One of UltraMan Paul Ammann's web pages has a wonderful quotation about amateurism attributed to British writer G. K. Chesterton:

The word amateur has come by the thousand oddities of language to convey an idea of tepidity; whereas the word itself has the meaning of passion. Nor is this peculiarity confined to the mere form of the word; the actual characteristic of these nameless dilettanti is a genuine fire and reality. A man must love a thing very much if he not only practices it without any hope of fame or money, but even practices it without any hope of doing it well. Such a man must love the toils of the work more than any other man can love the rewards of it.

That led me in turn to Chesterton's cranky-funny 1910 book What's Wrong with the World, where in Part Four, Section XIV the author rhapsodizes about the vital role of a mother (then, and perhaps still) in raising a child:

There was a time when you and I and all of us were all very close to God; so that even now the color of a pebble (or a paint), the smell of a flower (or a firework), comes to our hearts with a kind of authority and certainty; as if they were fragments of a muddled message, or features of a forgotten face. To pour that fiery simplicity upon the whole of life is the only real aim of education; and closest to the child comes the woman --- she understands. To say what she understands is beyond me; save only this, that it is not a solemnity. Rather it is a towering levity, an uproarious amateurishness of the universe, such as we felt when we were little, and would as soon sing as garden, as soon paint as run. To smatter the tongues of men and angels, to dabble in the dreadful sciences, to juggle with pillars and pyramids and toss up the planets like balls, this is that inner audacity and indifference which the human soul, like a conjurer catching oranges, must keep up forever. This is that insanely frivolous thing we call sanity. ...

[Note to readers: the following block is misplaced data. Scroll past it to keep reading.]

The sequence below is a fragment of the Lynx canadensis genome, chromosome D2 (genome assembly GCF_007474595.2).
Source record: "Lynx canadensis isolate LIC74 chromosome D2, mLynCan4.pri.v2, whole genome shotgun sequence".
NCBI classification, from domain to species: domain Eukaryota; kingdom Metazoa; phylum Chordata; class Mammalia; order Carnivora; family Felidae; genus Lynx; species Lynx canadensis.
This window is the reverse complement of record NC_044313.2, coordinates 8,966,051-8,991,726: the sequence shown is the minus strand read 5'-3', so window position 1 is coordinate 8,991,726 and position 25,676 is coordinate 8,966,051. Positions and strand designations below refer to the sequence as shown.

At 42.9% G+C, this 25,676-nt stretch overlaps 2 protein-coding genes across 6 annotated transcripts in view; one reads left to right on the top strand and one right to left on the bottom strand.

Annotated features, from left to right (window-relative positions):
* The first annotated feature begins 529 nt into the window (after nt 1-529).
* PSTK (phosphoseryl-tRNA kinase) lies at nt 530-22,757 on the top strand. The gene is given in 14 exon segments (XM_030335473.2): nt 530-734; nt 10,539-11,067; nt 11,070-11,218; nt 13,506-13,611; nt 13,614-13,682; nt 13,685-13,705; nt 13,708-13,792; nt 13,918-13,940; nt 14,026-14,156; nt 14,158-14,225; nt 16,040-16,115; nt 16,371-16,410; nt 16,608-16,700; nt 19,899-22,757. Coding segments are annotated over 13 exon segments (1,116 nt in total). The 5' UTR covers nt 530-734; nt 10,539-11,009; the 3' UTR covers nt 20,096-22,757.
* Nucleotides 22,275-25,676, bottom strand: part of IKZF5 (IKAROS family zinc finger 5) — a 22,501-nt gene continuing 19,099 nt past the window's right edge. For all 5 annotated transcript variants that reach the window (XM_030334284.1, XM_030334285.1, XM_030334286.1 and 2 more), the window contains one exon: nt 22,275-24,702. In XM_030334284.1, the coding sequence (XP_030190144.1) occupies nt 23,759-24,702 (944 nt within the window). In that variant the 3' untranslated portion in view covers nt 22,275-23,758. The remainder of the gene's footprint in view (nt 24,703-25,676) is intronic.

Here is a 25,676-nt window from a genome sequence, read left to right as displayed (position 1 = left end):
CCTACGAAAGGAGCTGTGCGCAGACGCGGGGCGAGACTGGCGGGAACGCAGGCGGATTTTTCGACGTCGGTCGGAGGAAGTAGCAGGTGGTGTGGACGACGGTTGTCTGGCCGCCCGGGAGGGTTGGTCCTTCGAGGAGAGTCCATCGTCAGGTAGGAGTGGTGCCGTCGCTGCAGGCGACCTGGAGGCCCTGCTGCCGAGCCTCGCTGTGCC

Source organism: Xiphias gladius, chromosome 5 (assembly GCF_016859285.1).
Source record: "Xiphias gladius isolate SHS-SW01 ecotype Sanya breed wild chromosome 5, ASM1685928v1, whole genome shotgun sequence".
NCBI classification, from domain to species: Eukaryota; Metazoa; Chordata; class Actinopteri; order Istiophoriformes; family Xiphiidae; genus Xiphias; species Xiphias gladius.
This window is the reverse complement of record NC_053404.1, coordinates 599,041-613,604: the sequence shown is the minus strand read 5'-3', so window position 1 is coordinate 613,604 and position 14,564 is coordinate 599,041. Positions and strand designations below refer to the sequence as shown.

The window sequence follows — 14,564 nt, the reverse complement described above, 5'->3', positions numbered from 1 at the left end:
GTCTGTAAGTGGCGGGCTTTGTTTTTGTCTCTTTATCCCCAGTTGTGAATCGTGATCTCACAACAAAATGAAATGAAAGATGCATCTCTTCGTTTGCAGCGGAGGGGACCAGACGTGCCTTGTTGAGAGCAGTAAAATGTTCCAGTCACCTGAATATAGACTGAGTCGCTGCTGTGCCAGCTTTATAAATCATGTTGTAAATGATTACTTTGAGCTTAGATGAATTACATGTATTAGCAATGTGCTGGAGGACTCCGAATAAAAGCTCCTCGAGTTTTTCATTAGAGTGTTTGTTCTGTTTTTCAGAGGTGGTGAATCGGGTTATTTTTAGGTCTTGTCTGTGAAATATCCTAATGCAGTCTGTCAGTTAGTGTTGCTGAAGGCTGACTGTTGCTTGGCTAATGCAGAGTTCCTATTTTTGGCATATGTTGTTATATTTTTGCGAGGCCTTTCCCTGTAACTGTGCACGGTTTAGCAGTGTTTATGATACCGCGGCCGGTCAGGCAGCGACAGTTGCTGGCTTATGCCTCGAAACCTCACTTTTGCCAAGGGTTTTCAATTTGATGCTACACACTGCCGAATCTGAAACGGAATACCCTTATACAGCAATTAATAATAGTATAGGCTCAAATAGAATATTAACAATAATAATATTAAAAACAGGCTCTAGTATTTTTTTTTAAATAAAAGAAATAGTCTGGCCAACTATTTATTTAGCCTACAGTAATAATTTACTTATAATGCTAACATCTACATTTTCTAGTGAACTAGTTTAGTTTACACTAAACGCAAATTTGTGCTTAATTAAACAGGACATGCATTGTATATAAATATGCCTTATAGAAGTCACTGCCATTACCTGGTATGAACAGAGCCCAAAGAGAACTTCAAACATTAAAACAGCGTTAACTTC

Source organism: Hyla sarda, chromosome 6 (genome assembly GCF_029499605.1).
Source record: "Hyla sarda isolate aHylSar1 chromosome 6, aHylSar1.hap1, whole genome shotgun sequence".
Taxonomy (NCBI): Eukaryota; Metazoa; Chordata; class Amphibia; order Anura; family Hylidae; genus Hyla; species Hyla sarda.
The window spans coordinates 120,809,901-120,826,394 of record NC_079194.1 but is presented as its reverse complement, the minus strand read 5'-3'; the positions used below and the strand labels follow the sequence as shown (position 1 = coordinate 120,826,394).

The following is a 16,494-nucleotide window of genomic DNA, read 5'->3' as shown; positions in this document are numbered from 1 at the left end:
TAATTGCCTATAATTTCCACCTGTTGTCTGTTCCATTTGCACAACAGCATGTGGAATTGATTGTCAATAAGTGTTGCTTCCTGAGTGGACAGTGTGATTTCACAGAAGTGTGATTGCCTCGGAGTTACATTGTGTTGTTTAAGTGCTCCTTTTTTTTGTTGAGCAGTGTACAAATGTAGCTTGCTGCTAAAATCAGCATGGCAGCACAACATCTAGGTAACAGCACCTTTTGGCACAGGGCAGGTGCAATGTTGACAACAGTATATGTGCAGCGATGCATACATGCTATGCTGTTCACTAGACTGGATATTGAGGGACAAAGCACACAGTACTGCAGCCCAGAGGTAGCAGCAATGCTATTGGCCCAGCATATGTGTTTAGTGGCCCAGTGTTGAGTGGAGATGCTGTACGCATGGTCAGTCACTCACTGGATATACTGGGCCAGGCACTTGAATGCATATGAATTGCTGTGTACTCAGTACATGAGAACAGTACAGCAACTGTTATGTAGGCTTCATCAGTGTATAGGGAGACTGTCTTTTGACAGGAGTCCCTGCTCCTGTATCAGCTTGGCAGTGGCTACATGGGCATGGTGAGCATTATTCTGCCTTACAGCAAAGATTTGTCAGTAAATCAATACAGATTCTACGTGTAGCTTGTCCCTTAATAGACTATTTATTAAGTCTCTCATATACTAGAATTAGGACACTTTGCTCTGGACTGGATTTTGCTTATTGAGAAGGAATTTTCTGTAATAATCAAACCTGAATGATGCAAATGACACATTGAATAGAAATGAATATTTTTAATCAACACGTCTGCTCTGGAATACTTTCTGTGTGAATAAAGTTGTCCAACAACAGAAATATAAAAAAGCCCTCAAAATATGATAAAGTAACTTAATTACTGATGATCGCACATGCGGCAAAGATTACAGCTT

At least, I think Chesterton is waxing lyric about early childhood education --- but perhaps I'm confused, and in any event it doesn't matter. The passage concludes with the resounding Motto of the True Amateur, who does what s/he does out of pure love for the act itself: "... if a thing is worth doing, it is worth doing badly."

(see also For Themselves (8 Jun 2003), ... )

TopicLiterature - TopicLife - 2004-07-12

(correlates: BirdBrains, RedundancyRedundancy, OnGrace, ...)